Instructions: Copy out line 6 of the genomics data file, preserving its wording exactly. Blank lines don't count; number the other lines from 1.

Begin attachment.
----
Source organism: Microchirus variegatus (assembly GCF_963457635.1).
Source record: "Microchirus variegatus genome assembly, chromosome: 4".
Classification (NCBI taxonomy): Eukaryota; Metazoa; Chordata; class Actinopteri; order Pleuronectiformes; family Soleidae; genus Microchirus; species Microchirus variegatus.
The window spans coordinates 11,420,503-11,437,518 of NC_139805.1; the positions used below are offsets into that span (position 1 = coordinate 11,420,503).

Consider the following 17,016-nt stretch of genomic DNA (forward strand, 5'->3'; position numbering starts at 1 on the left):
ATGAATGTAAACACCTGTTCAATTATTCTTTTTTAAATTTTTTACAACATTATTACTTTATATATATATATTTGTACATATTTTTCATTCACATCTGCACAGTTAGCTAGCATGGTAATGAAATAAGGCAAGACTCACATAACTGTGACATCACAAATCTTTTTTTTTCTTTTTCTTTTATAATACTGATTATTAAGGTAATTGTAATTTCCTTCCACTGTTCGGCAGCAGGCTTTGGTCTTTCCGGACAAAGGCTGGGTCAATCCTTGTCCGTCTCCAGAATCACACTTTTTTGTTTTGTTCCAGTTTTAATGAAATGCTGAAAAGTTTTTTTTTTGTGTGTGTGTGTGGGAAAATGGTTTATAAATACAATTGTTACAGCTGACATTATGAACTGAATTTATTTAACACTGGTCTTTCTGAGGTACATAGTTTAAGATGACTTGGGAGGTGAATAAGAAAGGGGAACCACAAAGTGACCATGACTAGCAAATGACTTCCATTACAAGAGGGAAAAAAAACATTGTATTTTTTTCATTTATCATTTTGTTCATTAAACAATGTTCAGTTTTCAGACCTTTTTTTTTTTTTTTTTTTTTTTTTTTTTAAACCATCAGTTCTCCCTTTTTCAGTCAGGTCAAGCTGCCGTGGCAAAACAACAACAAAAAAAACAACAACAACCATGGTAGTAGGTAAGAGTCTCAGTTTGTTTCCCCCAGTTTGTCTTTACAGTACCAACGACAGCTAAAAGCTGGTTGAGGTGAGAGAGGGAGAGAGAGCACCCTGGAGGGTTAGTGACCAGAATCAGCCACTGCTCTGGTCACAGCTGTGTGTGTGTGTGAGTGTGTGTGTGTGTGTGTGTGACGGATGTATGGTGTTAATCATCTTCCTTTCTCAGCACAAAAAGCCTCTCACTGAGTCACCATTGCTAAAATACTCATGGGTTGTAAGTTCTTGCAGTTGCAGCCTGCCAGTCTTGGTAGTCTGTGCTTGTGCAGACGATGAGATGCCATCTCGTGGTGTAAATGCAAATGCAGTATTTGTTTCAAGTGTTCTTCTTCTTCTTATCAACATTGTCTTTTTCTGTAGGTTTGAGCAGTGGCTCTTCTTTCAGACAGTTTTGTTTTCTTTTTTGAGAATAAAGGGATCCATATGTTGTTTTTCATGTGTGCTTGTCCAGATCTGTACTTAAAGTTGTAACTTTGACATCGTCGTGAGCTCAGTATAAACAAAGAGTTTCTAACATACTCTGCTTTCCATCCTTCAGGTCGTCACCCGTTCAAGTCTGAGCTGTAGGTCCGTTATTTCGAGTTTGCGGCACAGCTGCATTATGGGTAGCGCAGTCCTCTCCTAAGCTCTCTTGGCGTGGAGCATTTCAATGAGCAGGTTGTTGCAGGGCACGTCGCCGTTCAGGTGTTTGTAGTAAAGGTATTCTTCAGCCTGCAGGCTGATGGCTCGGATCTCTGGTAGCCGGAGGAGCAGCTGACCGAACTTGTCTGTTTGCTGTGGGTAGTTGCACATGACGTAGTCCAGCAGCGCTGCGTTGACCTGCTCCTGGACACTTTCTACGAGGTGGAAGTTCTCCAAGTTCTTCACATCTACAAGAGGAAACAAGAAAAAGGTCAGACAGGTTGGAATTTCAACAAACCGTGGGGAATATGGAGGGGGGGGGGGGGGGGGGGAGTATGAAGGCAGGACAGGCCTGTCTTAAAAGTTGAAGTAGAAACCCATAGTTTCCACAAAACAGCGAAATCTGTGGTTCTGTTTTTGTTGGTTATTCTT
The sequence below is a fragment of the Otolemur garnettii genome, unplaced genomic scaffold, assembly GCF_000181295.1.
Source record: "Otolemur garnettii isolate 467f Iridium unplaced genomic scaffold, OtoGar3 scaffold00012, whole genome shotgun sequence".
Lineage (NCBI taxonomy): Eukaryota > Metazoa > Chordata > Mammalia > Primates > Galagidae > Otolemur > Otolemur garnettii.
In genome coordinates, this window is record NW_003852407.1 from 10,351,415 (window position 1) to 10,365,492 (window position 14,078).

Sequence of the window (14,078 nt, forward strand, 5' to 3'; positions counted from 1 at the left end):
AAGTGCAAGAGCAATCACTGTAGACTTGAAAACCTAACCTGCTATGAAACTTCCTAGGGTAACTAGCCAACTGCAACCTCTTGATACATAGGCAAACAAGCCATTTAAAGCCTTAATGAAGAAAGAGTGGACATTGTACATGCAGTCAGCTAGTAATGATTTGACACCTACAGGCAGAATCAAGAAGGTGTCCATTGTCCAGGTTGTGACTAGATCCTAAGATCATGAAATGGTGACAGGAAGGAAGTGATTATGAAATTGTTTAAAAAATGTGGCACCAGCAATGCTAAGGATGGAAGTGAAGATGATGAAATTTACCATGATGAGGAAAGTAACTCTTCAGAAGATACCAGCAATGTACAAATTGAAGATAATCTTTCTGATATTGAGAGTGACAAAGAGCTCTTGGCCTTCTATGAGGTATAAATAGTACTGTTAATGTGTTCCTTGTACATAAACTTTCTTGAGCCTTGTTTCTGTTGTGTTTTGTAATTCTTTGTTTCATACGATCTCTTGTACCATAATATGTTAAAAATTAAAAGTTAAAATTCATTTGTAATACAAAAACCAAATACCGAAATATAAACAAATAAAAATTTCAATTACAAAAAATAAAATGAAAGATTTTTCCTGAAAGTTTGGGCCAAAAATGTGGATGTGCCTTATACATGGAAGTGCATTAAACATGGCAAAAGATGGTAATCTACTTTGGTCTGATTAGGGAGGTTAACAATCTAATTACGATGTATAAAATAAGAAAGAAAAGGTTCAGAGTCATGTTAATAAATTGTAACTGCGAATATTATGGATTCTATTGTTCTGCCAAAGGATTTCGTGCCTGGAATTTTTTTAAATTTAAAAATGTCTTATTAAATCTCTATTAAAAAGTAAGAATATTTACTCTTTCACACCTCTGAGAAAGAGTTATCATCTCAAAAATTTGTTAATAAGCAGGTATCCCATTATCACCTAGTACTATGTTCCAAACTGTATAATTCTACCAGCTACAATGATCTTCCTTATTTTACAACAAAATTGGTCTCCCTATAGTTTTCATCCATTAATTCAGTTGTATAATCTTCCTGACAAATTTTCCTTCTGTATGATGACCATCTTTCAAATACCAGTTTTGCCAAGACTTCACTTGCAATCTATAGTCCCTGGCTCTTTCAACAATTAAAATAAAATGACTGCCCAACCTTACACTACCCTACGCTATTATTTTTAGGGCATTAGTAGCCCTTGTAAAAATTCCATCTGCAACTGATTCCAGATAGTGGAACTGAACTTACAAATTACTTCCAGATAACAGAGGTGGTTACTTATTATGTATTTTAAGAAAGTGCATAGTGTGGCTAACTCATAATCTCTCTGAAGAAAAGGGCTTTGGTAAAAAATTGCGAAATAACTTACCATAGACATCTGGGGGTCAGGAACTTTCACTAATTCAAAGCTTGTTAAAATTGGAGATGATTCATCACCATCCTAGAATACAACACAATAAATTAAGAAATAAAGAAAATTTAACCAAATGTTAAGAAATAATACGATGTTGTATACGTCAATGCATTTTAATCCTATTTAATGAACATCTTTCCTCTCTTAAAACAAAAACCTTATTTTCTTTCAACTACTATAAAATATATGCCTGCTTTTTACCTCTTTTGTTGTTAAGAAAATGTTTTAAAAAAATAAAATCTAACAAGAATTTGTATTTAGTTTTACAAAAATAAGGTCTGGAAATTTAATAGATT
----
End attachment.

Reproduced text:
ATGAATGTAAACACCTGTTCAATTATTCTTTTTTAAATTTTTTACAACATTATTACTTTATATATATATATTTGTACATATTTTTCATTCACATCTGCACAGTTAGCTAGCATGGTAATGAAATAAGGCAAGACTCACATAACTGTGACATCACAAATCTTTTTTTTTCTTTTTCTTTTATAATACTGATTATTAAGGTAATTGTAATTTCCTTCCACTGTTCGGCAGCAGGCTTTGGTCTTTCCGGACAAAGGCTGGGTCAATCCTTGTCCGTCTCCAGAATCACACTTTTTTGTTTTGTTCCAGTTTTAATGAAATGCTGAAAAGTTTTTTTTTTGTGTGTGTGTGTGGGAAAATGGTTTATAAATACAATTGTTACAGCTGACATTATGAACTGAATTTATTTAACACTGGTCTTTCTGAGGTACATAGTTTAAGATGACTTGGGAGGTGAATAAGAAAGGGGAACCACAAAGTGACCATGACTAGCAAATGACTTCCATTACAAGAGGGAAAAAAAACATTGTATTTTTTTCATTTATCATTTTGTTCATTAAACAATGTTCAGTTTTCAGACCTTTTTTTTTTTTTTTTTTTTTTTTTTTTTAAACCATCAGTTCTCCCTTTTTCAGTCAGGTCAAGCTGCCGTGGCAAAACAACAACAAAAAAAACAACAACAACCATGGTAGTAGGTAAGAGTCTCAGTTTGTTTCCCCCAGTTTGTCTTTACAGTACCAACGACAGCTAAAAGCTGGTTGAGGTGAGAGAGGGAGAGAGAGCACCCTGGAGGGTTAGTGACCAGAATCAGCCACTGCTCTGGTCACAGCTGTGTGTGTGTGTGAGTGTGTGTGTGTGTGTGTGTGACGGATGTATGGTGTTAATCATCTTCCTTTCTCAGCACAAAAAGCCTCTCACTGAGTCACCATTGCTAAAATACTCATGGGTTGTAAGTTCTTGCAGTTGCAGCCTGCCAGTCTTGGTAGTCTGTGCTTGTGCAGACGATGAGATGCCATCTCGTGGTGTAAATGCAAATGCAGTATTTGTTTCAAGTGTTCTTCTTCTTCTTATCAACATTGTCTTTTTCTGTAGGTTTGAGCAGTGGCTCTTCTTTCAGACAGTTTTGTTTTCTTTTTTGAGAATAAAGGGATCCATATGTTGTTTTTCATGTGTGCTTGTCCAGATCTGTACTTAAAGTTGTAACTTTGACATCGTCGTGAGCTCAGTATAAACAAAGAGTTTCTAACATACTCTGCTTTCCATCCTTCAGGTCGTCACCCGTTCAAGTCTGAGCTGTAGGTCCGTTATTTCGAGTTTGCGGCACAGCTGCATTATGGGTAGCGCAGTCCTCTCCTAAGCTCTCTTGGCGTGGAGCATTTCAATGAGCAGGTTGTTGCAGGGCACGTCGCCGTTCAGGTGTTTGTAGTAAAGGTATTCTTCAGCCTGCAGGCTGATGGCTCGGATCTCTGGTAGCCGGAGGAGCAGCTGACCGAACTTGTCTGTTTGCTGTGGGTAGTTGCACATGACGTAGTCCAGCAGCGCTGCGTTGACCTGCTCCTGGACACTTTCTACGAGGTGGAAGTTCTCCAAGTTCTTCACATCTACAAGAGGAAACAAGAAAAAGGTCAGACAGGTTGGAATTTCAACAAACCGTGGGGAATATGGAGGGGGGGGGGGGGGGGGGGAGTATGAAGGCAGGACAGGCCTGTCTTAAAAGTTGAAGTAGAAACCCATAGTTTCCACAAAACAGCGAAATCTGTGGTTCTGTTTTTGTTGGTTATTCTT